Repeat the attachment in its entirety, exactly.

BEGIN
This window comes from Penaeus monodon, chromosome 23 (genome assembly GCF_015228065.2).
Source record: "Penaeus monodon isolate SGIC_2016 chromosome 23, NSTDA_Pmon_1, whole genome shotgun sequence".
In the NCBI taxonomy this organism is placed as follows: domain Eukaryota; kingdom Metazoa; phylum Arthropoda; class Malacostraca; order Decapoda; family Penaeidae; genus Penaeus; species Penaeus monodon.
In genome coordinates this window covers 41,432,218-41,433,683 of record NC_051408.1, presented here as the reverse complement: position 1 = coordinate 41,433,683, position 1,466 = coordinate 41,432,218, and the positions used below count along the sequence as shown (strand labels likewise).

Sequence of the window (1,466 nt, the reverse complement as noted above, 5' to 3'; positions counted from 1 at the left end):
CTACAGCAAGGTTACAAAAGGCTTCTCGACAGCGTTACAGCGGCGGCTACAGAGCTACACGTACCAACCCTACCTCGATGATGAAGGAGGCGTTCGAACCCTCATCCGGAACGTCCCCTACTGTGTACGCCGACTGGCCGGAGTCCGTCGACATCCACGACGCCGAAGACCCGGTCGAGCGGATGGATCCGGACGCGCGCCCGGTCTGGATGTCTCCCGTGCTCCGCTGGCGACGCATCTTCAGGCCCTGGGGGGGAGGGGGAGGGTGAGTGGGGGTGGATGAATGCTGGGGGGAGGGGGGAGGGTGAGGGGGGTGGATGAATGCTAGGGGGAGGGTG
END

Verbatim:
This window comes from Penaeus monodon, chromosome 23 (genome assembly GCF_015228065.2).
Source record: "Penaeus monodon isolate SGIC_2016 chromosome 23, NSTDA_Pmon_1, whole genome shotgun sequence".
In the NCBI taxonomy this organism is placed as follows: domain Eukaryota; kingdom Metazoa; phylum Arthropoda; class Malacostraca; order Decapoda; family Penaeidae; genus Penaeus; species Penaeus monodon.
In genome coordinates this window covers 41,432,218-41,433,683 of record NC_051408.1, presented here as the reverse complement: position 1 = coordinate 41,433,683, position 1,466 = coordinate 41,432,218, and the positions used below count along the sequence as shown (strand labels likewise).

Sequence of the window (1,466 nt, the reverse complement as noted above, 5' to 3'; positions counted from 1 at the left end):
CTACAGCAAGGTTACAAAAGGCTTCTCGACAGCGTTACAGCGGCGGCTACAGAGCTACACGTACCAACCCTACCTCGATGATGAAGGAGGCGTTCGAACCCTCATCCGGAACGTCCCCTACTGTGTACGCCGACTGGCCGGAGTCCGTCGACATCCACGACGCCGAAGACCCGGTCGAGCGGATGGATCCGGACGCGCGCCCGGTCTGGATGTCTCCCGTGCTCCGCTGGCGACGCATCTTCAGGCCCTGGGGGGGAGGGGGAGGGTGAGTGGGGGTGGATGAATGCTGGGGGGAGGGGGGAGGGTGAGGGGGGTGGATGAATGCTAGGGGGAGGGTG